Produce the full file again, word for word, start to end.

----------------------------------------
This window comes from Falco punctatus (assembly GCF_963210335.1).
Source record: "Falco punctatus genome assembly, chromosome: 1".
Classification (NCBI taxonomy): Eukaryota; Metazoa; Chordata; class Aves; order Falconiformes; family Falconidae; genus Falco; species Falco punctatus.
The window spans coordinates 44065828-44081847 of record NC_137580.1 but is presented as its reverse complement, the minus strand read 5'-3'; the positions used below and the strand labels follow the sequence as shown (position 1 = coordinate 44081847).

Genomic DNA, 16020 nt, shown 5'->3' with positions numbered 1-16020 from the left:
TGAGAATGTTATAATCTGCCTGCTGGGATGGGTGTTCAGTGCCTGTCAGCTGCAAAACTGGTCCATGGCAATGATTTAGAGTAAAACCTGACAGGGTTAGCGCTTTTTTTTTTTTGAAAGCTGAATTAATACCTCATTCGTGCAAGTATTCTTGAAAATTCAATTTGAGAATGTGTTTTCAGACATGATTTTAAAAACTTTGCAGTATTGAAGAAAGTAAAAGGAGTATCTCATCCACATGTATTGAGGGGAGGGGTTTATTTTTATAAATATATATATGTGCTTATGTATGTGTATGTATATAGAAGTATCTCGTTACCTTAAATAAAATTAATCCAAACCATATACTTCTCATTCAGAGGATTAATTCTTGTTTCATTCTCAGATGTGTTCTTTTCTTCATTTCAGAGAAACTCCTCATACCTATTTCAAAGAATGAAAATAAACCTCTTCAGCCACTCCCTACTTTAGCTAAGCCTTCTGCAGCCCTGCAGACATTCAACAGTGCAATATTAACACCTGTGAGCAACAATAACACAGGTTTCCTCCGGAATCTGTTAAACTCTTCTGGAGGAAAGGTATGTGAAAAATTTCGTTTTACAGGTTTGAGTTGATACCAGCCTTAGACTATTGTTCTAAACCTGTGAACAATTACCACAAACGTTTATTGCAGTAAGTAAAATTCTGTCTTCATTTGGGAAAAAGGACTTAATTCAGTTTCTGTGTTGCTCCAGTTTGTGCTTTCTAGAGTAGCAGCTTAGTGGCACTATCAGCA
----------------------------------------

This window comes from Falco punctatus (assembly GCF_963210335.1).
Source record: "Falco punctatus genome assembly, chromosome: 1".
Classification (NCBI taxonomy): Eukaryota; Metazoa; Chordata; class Aves; order Falconiformes; family Falconidae; genus Falco; species Falco punctatus.
The window spans coordinates 44065828-44081847 of record NC_137580.1 but is presented as its reverse complement, the minus strand read 5'-3'; the positions used below and the strand labels follow the sequence as shown (position 1 = coordinate 44081847).

Genomic DNA, 16020 nt, shown 5'->3' with positions numbered 1-16020 from the left:
TGAGAATGTTATAATCTGCCTGCTGGGATGGGTGTTCAGTGCCTGTCAGCTGCAAAACTGGTCCATGGCAATGATTTAGAGTAAAACCTGACAGGGTTAGCGCTTTTTTTTTTTTGAAAGCTGAATTAATACCTCATTCGTGCAAGTATTCTTGAAAATTCAATTTGAGAATGTGTTTTCAGACATGATTTTAAAAACTTTGCAGTATTGAAGAAAGTAAAAGGAGTATCTCATCCACATGTATTGAGGGGAGGGGTTTATTTTTATAAATATATATATGTGCTTATGTATGTGTATGTATATAGAAGTATCTCGTTACCTTAAATAAAATTAATCCAAACCATATACTTCTCATTCAGAGGATTAATTCTTGTTTCATTCTCAGATGTGTTCTTTTCTTCATTTCAGAGAAACTCCTCATACCTATTTCAAAGAATGAAAATAAACCTCTTCAGCCACTCCCTACTTTAGCTAAGCCTTCTGCAGCCCTGCAGACATTCAACAGTGCAATATTAACACCTGTGAGCAACAATAACACAGGTTTCCTCCGGAATCTGTTAAACTCTTCTGGAGGAAAGGTATGTGAAAAATTTCGTTTTACAGGTTTGAGTTGATACCAGCCTTAGACTATTGTTCTAAACCTGTGAACAATTACCACAAACGTTTATTGCAGTAAGTAAAATTCTGTCTTCATTTGGGAAAAAGGACTTAATTCAGTTTCTGTGTTGCTCCAGTTTGTGCTTTCTAGAGTAGCAGCTTAGTGGCACTATCAGCA